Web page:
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Song Turns a Curse into a Blessing

July 10, 2023

Song Turns a Curse into a Blessing

by Lalena Fisher

From mother to daughter to daughter’s daughter: a mutation of the BRCA gene binds us together along with our love. 

Is it a blessing or a curse? That dreaded lab report—“Positive for a deleterious mutation”—empowers us to make gut-wrenching decisions about protecting ourselves…and also dooms us to make gut-wrenching decisions about protecting ourselves.

Finding myself in that spot and desperate for a way to process the grief and anxiety I felt, I wrote a song. “Mutant (Chromosome 13)” weaves eerie rock riffs out of “three and twenty unmatched pairs” of chromosomes, then zooms out to the woman whose body houses them. 

In the song, a pair of genes is a pair of lovers who depend on each other. They make tumor-preventing proteins: “Myriad little nuts and bolts” (a nod to Myriad, the only consumer lab doing BRCA testing 15 years ago). But when one gene is broken, the other is alone in its job of making tumor-fighting proteins. It now has to work perfectly at all times.

Meanwhile, the woman, conscious of this pressure on her genes, feels alienated and “marked” by her BRCA+ status—like Hester Prynne, wearing a scarlet letter on her chest, singling her out as different from those around her.

Adding another facet to the blessing, my daughter plays drums and sings the song with me. So we’ve used the cursed genetic bond to strengthen our powerful, blessed bond of love and strength. (We don’t know yet whether she carries the mutation.)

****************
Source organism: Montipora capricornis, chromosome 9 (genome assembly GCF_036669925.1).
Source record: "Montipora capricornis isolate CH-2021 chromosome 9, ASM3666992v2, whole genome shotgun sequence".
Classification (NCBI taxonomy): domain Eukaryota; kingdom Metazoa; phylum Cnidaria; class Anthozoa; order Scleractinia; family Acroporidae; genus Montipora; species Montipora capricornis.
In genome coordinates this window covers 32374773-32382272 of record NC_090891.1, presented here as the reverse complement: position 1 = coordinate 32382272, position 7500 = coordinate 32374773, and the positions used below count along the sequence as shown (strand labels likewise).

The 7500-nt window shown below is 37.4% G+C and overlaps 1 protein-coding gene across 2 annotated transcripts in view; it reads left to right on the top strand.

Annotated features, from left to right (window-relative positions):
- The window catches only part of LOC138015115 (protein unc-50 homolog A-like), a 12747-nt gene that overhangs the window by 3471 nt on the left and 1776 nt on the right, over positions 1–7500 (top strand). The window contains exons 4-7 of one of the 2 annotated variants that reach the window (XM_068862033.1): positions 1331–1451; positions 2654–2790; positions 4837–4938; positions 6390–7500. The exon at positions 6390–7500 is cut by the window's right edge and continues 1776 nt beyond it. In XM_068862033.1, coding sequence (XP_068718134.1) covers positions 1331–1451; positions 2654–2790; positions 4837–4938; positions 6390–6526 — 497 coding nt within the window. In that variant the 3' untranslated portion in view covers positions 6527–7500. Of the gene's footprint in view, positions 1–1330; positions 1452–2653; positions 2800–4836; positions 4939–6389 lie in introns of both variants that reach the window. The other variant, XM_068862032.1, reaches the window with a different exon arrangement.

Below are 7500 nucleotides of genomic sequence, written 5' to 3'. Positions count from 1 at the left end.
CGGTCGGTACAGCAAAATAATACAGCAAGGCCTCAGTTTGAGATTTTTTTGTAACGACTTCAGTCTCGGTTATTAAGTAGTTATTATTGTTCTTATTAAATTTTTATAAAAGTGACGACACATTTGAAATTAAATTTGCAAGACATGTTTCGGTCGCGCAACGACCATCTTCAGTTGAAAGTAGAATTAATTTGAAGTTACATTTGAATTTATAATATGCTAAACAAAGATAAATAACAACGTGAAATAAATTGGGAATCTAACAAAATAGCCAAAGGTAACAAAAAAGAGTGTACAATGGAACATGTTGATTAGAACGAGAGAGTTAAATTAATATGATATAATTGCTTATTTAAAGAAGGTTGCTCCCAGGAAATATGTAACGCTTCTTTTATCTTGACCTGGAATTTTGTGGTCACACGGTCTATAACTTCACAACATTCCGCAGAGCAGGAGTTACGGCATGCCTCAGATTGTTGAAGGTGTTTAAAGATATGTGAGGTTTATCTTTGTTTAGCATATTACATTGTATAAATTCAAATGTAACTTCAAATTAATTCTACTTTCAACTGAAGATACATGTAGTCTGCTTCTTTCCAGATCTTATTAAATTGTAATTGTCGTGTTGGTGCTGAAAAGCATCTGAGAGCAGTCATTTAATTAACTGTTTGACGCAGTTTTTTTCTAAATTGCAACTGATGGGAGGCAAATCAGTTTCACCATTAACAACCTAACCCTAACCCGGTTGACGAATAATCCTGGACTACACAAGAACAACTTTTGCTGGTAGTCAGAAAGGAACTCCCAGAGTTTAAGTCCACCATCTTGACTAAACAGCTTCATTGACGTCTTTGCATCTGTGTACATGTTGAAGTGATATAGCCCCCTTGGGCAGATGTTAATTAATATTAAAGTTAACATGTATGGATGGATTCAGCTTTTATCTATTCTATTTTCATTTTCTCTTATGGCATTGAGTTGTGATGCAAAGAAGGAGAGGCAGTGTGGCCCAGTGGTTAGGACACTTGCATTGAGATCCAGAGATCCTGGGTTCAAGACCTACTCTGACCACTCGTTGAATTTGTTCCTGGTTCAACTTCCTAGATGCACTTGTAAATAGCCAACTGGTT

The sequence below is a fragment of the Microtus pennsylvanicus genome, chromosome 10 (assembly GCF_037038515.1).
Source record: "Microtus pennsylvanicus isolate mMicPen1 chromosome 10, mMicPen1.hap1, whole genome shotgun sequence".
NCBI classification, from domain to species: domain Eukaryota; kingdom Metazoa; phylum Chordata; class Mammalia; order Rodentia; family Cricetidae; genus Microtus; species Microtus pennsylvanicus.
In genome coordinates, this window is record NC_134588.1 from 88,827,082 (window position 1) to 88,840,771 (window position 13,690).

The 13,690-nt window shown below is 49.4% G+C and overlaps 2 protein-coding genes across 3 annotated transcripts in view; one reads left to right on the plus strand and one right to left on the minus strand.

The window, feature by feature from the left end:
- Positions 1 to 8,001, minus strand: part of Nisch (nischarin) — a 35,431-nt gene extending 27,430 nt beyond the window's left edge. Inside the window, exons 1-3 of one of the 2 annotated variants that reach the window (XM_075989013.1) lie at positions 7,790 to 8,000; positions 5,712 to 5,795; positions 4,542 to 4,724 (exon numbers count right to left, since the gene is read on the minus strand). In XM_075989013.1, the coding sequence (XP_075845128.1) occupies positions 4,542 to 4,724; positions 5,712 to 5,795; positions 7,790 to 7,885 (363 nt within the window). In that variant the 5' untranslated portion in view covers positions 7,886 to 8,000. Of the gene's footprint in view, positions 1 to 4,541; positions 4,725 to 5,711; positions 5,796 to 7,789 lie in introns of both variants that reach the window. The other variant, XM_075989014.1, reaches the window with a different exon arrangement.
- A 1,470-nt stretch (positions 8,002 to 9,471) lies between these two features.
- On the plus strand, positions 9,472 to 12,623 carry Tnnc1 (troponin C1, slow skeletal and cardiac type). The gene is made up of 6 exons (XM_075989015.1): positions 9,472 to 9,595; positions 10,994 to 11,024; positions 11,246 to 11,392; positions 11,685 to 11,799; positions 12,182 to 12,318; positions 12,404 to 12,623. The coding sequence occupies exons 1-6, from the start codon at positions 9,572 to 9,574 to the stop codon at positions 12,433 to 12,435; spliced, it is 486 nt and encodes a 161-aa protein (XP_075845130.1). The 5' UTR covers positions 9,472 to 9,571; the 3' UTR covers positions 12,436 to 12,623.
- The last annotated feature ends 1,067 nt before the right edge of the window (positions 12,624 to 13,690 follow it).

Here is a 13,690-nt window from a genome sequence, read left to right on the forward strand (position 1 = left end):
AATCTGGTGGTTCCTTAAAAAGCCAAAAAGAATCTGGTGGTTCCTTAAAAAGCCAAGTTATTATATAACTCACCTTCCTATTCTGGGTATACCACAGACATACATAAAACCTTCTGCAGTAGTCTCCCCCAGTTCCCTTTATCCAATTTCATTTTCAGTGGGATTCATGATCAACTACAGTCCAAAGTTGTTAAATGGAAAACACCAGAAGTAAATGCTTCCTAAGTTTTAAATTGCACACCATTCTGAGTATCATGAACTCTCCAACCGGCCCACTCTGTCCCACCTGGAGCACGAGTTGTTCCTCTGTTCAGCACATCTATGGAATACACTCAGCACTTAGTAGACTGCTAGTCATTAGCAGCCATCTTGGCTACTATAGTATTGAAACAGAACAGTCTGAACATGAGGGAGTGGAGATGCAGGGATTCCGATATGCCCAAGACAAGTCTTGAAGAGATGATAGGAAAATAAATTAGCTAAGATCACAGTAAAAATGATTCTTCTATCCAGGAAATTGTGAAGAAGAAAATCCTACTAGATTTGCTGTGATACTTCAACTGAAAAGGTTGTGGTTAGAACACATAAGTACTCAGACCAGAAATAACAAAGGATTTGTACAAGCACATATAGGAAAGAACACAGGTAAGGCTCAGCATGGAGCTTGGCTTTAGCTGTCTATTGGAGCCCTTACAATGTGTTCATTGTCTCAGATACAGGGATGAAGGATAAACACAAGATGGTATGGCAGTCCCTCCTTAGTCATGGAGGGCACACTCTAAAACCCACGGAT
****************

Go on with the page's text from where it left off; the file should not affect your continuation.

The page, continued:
She and I started recording “Mutant (Chromosome 13)” during the 2020 pandemic lockdown, along with 10 other songs for our album Flesh of My Flesh. My daughter was 12 at the time. By the time we finished the vocals and released the album for online streaming in late 2022, she was 14 and her voice had changed.

I got my BRCA+ results in 2006. After that gut punch, which occurred while my mom was dying of ovarian cancer, I spent four years researching options…and having a child. When my daughter was two, I had a preventive mastectomy, DIEP flap reconstruction and a hysterectomy. My recovery was long, but I am happy to report that I feel great today, and I am grateful to not have to think much about BRCA in my daily life right now.

But one of the many things I’ve learned through meeting other BRCA+ people—not to mention a few doctors who insisted they knew better than I did what were the right decisions for me—is that each woman’s experience is unique. We each have our own background story, psychology and life circumstances. This song is a snapshot of my take on the experience, from one period in time. Learning about other women’s experiences has been empowering for me, so I want to share this song with you. Thank you for listening!

Bandcamp link, with lyrics:



Posted in: Stories
Tags: BRCA , Genetic Testing

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